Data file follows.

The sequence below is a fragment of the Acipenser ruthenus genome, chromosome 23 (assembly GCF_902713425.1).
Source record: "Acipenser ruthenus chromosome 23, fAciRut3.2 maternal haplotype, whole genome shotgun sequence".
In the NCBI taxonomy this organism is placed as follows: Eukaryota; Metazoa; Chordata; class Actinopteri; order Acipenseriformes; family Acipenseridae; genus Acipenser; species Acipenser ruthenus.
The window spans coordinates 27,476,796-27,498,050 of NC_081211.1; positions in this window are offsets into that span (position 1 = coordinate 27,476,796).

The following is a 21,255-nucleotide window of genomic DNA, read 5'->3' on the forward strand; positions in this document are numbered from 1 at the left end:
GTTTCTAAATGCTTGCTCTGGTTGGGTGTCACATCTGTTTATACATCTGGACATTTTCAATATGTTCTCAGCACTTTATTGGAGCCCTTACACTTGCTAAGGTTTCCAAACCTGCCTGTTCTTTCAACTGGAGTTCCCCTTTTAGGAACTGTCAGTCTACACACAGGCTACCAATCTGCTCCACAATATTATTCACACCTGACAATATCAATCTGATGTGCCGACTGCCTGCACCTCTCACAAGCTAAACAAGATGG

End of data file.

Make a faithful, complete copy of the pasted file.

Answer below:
The sequence below is a fragment of the Acipenser ruthenus genome, chromosome 23 (assembly GCF_902713425.1).
Source record: "Acipenser ruthenus chromosome 23, fAciRut3.2 maternal haplotype, whole genome shotgun sequence".
In the NCBI taxonomy this organism is placed as follows: Eukaryota; Metazoa; Chordata; class Actinopteri; order Acipenseriformes; family Acipenseridae; genus Acipenser; species Acipenser ruthenus.
The window spans coordinates 27,476,796-27,498,050 of NC_081211.1; positions in this window are offsets into that span (position 1 = coordinate 27,476,796).

The following is a 21,255-nucleotide window of genomic DNA, read 5'->3' on the forward strand; positions in this document are numbered from 1 at the left end:
GTTTCTAAATGCTTGCTCTGGTTGGGTGTCACATCTGTTTATACATCTGGACATTTTCAATATGTTCTCAGCACTTTATTGGAGCCCTTACACTTGCTAAGGTTTCCAAACCTGCCTGTTCTTTCAACTGGAGTTCCCCTTTTAGGAACTGTCAGTCTACACACAGGCTACCAATCTGCTCCACAATATTATTCACACCTGACAATATCAATCTGATGTGCCGACTGCCTGCACCTCTCACAAGCTAAACAAGATGG